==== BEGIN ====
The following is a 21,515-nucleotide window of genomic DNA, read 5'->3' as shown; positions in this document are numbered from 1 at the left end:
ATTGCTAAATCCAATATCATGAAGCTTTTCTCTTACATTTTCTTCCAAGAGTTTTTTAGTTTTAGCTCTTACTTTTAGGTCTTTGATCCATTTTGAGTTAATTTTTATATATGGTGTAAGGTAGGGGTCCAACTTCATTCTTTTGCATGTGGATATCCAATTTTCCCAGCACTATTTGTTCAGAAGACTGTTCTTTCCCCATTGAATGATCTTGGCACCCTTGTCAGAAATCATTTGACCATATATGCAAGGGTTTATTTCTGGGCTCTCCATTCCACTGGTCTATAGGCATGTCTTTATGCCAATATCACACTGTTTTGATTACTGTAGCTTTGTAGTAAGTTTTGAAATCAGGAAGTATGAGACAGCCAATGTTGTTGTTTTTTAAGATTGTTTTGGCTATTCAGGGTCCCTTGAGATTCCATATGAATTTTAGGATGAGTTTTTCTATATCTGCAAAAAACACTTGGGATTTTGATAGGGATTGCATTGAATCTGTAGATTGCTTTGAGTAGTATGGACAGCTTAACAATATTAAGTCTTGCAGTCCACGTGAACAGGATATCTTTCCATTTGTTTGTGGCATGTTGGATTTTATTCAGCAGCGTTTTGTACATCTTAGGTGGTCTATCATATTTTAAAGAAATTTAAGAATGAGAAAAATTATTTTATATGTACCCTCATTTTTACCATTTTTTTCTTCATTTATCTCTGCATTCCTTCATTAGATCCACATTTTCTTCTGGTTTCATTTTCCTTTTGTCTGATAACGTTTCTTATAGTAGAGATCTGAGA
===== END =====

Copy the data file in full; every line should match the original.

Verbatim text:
The following is a 21,515-nucleotide window of genomic DNA, read 5'->3' as shown; positions in this document are numbered from 1 at the left end:
ATTGCTAAATCCAATATCATGAAGCTTTTCTCTTACATTTTCTTCCAAGAGTTTTTTAGTTTTAGCTCTTACTTTTAGGTCTTTGATCCATTTTGAGTTAATTTTTATATATGGTGTAAGGTAGGGGTCCAACTTCATTCTTTTGCATGTGGATATCCAATTTTCCCAGCACTATTTGTTCAGAAGACTGTTCTTTCCCCATTGAATGATCTTGGCACCCTTGTCAGAAATCATTTGACCATATATGCAAGGGTTTATTTCTGGGCTCTCCATTCCACTGGTCTATAGGCATGTCTTTATGCCAATATCACACTGTTTTGATTACTGTAGCTTTGTAGTAAGTTTTGAAATCAGGAAGTATGAGACAGCCAATGTTGTTGTTTTTTAAGATTGTTTTGGCTATTCAGGGTCCCTTGAGATTCCATATGAATTTTAGGATGAGTTTTTCTATATCTGCAAAAAACACTTGGGATTTTGATAGGGATTGCATTGAATCTGTAGATTGCTTTGAGTAGTATGGACAGCTTAACAATATTAAGTCTTGCAGTCCACGTGAACAGGATATCTTTCCATTTGTTTGTGGCATGTTGGATTTTATTCAGCAGCGTTTTGTACATCTTAGGTGGTCTATCATATTTTAAAGAAATTTAAGAATGAGAAAAATTATTTTATATGTACCCTCATTTTTACCATTTTTTTCTTCATTTATCTCTGCATTCCTTCATTAGATCCACATTTTCTTCTGGTTTCATTTTCCTTTTGTCTGATAACGTTTCTTATAGTAGAGATCTGAGA